I've heard that "me neither" is incorrect. Instead one should say "neither do I." People definitely say "me neither" conversationally, but is it technically incorrect?
Me neither is idiomatic English. It is a set phrase, as @cindi said. The OED has it as colloquial, originally USA, meaning nor I. Among the many examples from COHA:
- "Hast thou a wife?" "No." "Me neither." (Hemingway)
- "I don't understand, Queen," said the Prosecutor finally. "Me neither," groaned Dakin. (Ellery Queen)
- "I don't want to ever get married," Rita said. "Me neither," Toad Tarkington agreed fervently." (Stephen Coonts)
The earliest citations, as far as I can tell, are often in the dialogue of characters who do not speak completely standard English, especially before ca. 1930. This pattern no longer seems to hold.
To this American English speaker, Me neither seems perfectly natural. Not formal, but not incorrect either.
It is incorrect in almost every example, for three reasons.
Firstly, Me is the object personal pronoun and is therefore only to be used when the speaker is the object of the verb.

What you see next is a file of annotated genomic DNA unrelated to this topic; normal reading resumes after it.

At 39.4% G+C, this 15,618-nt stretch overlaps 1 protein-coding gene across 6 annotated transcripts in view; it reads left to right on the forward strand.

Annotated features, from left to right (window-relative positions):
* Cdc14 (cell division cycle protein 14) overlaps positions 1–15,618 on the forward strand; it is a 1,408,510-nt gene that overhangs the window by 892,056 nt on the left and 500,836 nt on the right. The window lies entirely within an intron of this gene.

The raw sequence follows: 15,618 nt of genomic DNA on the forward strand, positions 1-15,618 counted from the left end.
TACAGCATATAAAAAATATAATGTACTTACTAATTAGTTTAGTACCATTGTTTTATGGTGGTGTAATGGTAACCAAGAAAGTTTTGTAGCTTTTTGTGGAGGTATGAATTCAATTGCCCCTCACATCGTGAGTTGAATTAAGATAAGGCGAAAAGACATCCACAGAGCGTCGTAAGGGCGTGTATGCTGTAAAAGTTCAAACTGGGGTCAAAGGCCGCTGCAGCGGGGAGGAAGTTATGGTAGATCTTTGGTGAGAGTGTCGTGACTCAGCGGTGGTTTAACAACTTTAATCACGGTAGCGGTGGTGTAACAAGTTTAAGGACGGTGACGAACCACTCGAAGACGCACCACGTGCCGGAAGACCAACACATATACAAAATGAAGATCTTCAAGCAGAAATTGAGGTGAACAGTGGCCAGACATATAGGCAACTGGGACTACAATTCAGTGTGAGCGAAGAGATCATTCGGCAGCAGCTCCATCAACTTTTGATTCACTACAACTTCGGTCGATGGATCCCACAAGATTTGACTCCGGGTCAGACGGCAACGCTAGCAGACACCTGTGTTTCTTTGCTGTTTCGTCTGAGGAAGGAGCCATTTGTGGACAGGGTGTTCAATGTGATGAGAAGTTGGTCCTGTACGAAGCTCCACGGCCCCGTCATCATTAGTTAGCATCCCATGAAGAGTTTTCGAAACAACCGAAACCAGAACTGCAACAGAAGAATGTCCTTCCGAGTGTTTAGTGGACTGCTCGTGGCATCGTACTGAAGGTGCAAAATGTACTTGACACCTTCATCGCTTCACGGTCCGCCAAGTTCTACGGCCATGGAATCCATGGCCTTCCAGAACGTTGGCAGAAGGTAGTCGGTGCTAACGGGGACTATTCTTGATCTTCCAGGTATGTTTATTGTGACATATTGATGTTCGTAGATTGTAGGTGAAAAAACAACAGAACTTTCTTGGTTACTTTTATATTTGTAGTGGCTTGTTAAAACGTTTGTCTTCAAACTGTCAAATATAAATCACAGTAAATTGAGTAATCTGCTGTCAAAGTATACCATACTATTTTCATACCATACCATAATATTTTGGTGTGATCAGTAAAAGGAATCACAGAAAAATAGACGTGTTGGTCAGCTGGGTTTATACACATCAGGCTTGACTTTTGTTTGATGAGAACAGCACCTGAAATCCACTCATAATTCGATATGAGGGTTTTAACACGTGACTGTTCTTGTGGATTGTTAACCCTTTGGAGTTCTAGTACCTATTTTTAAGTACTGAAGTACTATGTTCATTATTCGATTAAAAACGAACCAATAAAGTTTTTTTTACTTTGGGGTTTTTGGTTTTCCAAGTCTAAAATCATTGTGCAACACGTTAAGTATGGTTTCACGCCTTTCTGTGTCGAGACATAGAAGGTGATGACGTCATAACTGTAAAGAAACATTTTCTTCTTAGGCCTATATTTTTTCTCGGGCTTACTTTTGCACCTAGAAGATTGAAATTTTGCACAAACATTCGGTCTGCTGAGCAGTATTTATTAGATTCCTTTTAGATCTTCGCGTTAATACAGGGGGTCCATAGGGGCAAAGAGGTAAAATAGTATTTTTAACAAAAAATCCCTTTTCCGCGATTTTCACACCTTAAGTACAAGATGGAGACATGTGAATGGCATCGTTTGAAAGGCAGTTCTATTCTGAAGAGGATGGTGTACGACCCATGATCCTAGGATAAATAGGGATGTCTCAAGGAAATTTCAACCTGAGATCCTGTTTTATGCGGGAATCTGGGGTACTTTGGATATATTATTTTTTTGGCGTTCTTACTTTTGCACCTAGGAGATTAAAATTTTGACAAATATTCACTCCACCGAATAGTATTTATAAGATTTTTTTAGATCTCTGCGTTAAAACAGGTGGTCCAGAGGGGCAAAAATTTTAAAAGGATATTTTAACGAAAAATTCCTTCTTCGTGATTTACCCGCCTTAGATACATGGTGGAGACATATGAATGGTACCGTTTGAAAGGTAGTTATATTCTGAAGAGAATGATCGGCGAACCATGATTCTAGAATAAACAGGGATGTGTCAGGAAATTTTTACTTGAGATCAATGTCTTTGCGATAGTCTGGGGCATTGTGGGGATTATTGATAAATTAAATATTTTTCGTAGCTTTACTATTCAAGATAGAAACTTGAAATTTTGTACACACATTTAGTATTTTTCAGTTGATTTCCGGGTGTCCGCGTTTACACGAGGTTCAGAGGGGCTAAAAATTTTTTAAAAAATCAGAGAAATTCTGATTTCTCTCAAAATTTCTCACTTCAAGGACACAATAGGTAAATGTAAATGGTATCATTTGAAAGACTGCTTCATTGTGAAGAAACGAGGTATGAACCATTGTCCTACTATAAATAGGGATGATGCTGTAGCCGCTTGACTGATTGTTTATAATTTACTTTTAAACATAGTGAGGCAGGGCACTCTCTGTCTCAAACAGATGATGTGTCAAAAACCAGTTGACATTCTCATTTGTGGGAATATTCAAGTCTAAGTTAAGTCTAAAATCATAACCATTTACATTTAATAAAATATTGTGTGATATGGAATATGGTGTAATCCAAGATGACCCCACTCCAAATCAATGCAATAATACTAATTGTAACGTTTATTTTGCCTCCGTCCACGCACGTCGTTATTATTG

Secondly, Neither is part of the Neither/nor construction (like either/or) and should not be used to indicate the second of two objects in such a construction.
Finally, it is back to front. Neither/nor should precede the subject/object it is modifying.
The grammatically correct phrase is usually "Nor I," which efficiently expresses inclusion with the previous speaker in the following case:
"I have no idea."
"[Neither you] nor I [has any idea]."
If you replace the phrase in the above sentence with "Me neither," the error becomes obvious. The exception to the "Me/I" switch occurs when the preceding speaker is talking of himself/herself as the object of a verb rather than the subject. For example:
"He didn't give me anything."
"Nor [did he give] me [anything]."